List Of Contents | Contents of The Golden House, by Charles Dudley Warner
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their yachts for a Mediterranean voyage or for loitering down the
Southern coast, to give a ball that was the talk of the town, to make up
a special train of luxurious private cars for Mexico or California.  Even
at the clubs the talk was about these things and the opportunities for
getting them.

There was a rumor about town that Henderson was a good deal extended.
It alarmed a hundred people, not on Henderson's account, but their own.
When one of them consulted Uncle Jerry, that veteran smiled.

"Oh, I guess Henderson's all right.  But I wouldn't wonder if it meant a
squeeze.  Of course if he's extended, it's an excuse for settling up, and
the shorts will squeal.  I've seen Henderson extended a good many times,"
and the old man laughed.  "Don't you worry about him."

This opinion, when reported, did not seem to quiet Jack's fears, who saw
his own little venture at the mercy of a sweeping Street game.  It
occurred to him that he possibly might get a little light on the matter
by dropping in that afternoon and taking a quiet cup of tea with Mrs.

He found her in the library.  Outdoors winter was slouching into spring
with a cold drizzle, with a coating of ice on the pavements-animating
weather for the medical profession.  Within, there was the glow of warmth
and color that Carmen liked to create for herself.  In an entrancing tea-
gown, she sat by a hickory fire, with a fresh magazine in one hand and a
big paper-cutter in the other.  She rose at Jack's entrance, and,
extending her hand, greeted him with a most cordial smile.  It was so
good of him!  She was so lonesome!  He could himself see that the
lonesomeness was dissipated, as she seated him in a comfortable chair by
the fire, and then stood a moment looking at him, as if studying his
comfort.  She was such a domestic woman!

"You look tired, monsieur," she said, as she passed behind his chair and
rested the tip of her forefinger for a second on his head.  "I shall make
you a cup of tea at once."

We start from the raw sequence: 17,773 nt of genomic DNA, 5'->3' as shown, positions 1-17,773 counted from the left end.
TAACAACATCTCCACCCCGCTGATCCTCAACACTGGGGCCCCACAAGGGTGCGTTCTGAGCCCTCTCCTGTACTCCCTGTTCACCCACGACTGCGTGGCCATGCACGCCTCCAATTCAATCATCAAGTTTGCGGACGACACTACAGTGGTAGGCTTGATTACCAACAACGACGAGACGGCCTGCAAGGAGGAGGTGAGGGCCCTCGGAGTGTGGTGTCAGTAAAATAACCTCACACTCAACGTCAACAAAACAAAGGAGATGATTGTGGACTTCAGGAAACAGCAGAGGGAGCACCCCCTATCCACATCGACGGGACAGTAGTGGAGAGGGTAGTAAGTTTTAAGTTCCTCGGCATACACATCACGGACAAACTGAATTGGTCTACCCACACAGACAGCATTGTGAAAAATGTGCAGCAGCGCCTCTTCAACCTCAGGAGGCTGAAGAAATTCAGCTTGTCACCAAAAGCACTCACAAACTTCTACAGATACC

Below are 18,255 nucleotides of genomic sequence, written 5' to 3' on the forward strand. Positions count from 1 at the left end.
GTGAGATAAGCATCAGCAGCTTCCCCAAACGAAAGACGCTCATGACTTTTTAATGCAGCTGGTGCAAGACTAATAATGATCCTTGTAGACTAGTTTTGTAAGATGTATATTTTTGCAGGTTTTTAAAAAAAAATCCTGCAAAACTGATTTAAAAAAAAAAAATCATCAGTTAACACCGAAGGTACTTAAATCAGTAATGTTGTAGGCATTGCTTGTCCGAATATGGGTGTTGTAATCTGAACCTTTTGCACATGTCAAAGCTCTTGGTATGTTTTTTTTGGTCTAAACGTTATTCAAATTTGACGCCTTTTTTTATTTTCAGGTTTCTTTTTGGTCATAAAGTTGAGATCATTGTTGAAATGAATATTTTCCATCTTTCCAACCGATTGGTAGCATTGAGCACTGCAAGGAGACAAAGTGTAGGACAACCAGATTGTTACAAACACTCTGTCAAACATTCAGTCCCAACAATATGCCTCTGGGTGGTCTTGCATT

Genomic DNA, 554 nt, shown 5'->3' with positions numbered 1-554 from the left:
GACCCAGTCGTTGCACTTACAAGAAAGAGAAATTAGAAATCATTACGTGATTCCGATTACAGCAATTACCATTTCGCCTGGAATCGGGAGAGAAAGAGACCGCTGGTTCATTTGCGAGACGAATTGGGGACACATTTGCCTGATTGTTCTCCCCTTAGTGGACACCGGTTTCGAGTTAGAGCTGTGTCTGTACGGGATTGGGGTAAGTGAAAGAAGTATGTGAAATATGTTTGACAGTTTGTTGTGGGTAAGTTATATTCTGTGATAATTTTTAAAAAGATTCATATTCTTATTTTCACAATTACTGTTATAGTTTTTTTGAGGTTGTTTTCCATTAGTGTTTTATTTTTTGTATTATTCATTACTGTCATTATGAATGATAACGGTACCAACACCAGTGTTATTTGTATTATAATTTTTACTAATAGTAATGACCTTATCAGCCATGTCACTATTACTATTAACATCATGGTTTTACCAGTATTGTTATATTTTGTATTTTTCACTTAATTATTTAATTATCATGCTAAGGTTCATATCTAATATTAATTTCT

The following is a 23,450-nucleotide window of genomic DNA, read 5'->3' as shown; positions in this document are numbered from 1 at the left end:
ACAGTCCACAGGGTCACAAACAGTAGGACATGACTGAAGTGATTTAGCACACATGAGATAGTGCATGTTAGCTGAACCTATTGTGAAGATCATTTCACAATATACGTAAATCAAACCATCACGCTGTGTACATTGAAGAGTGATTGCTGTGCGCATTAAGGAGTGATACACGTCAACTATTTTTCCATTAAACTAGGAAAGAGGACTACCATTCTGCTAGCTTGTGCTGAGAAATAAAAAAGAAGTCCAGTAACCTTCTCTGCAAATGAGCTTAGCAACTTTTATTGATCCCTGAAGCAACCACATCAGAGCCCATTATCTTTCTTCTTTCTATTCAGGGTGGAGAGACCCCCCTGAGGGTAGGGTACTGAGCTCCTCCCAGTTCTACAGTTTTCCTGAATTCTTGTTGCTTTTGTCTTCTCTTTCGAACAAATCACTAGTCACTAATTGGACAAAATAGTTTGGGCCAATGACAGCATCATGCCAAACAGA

"Not tired, but bothered," said Jack, stretching out his legs.

"I know," she replied; "it's a bothering world."  She was still behind
him, and spoke low, but with sympathy.  "I remember, it's only one lump."

He could feel her presence, so womanly and friendly.  "I don't care what
people say," he was thinking, "she's a good-hearted little thing, and
understands men."  He felt that he could tell her anything, almost
anything that he could tell a man.  She was sympathetic and not

"There," she said, handing him the tea and looking down on him.

The cup was dainty, the fragrance of the tea delicious, the woman

"I'm better already," said Jack, with a laugh.

She made a cup for herself, handed him the cigarettes, lit one for
herself, and sat on a low stool not far from him.

"Now what is it?"

"Oh, nothing--a little business worry.  Have you heard any Street rumor?"

"Rumor?" she repeated, with a little start.  And then, leaning forward,
"Do you mean that about Mr. Henderson in the morning papers?"


Carmen, relieved, gave a liquid little laugh, and then said, with a
change to earnestness: "I'm going to trust you, my friend.  Henderson put
it in himself!  He told me so this morning when I asked him about it.
This is just between ourselves."

Jack said, "Of course," but he did not look relieved.  The clever
creature divined the situation without another word, for there was no
turn in the Street that she was not familiar with.  But there was no
apparent recognition of it, except in her sympathetic tone, when she
said: " Well, the world is full of annoyances.  I'm bothered myself--and
such a little thing."

"What is it?"

"Oh nothing, not even a rumor.  You cannot do anything about it.  I don't
know why I should tell you.  But I will."  And she paused a moment,
looking down in an innocent perplexity.  "It's just this: I am on the
Foundlings' Board with Mrs. Schuyler Blunt, and I don't know her, and you
can't think how awkward it is having to meet her every week in that stiff
kind of way."  She did not go on to confide to Jack how she had intrigued
to get on the board, and how Mrs. Schuyler Blunt, in the most well-bred
manner, had practically ignored her.

"She's an old friend of mine."

"Indeed!  She's a charming woman."

"Yes.  We were great cronies when she was Sadie Mack.  She isn't a
genius, but she is good-hearted.  I suppose she is on all the charity
boards in the city.  She patronizes everything," Jack continued, with a

"I'm sure she is," said Carmen, thinking that however good-hearted she
might be she was very "snubby."  "And it makes it all the more awkward,
for I am interested in so many things myself."

"I can arrange all that," Jack said, in an off-hand way.  Carmen's look
of gratitude could hardly be distinguished from affection.  "That's easy
enough.  We are just as good friends as ever, though I fancy she doesn't
altogether approve of me lately.  It's rather nice for a fellow, Mrs.
Henderson, to have a lot of women keeping him straight, isn't it?" asked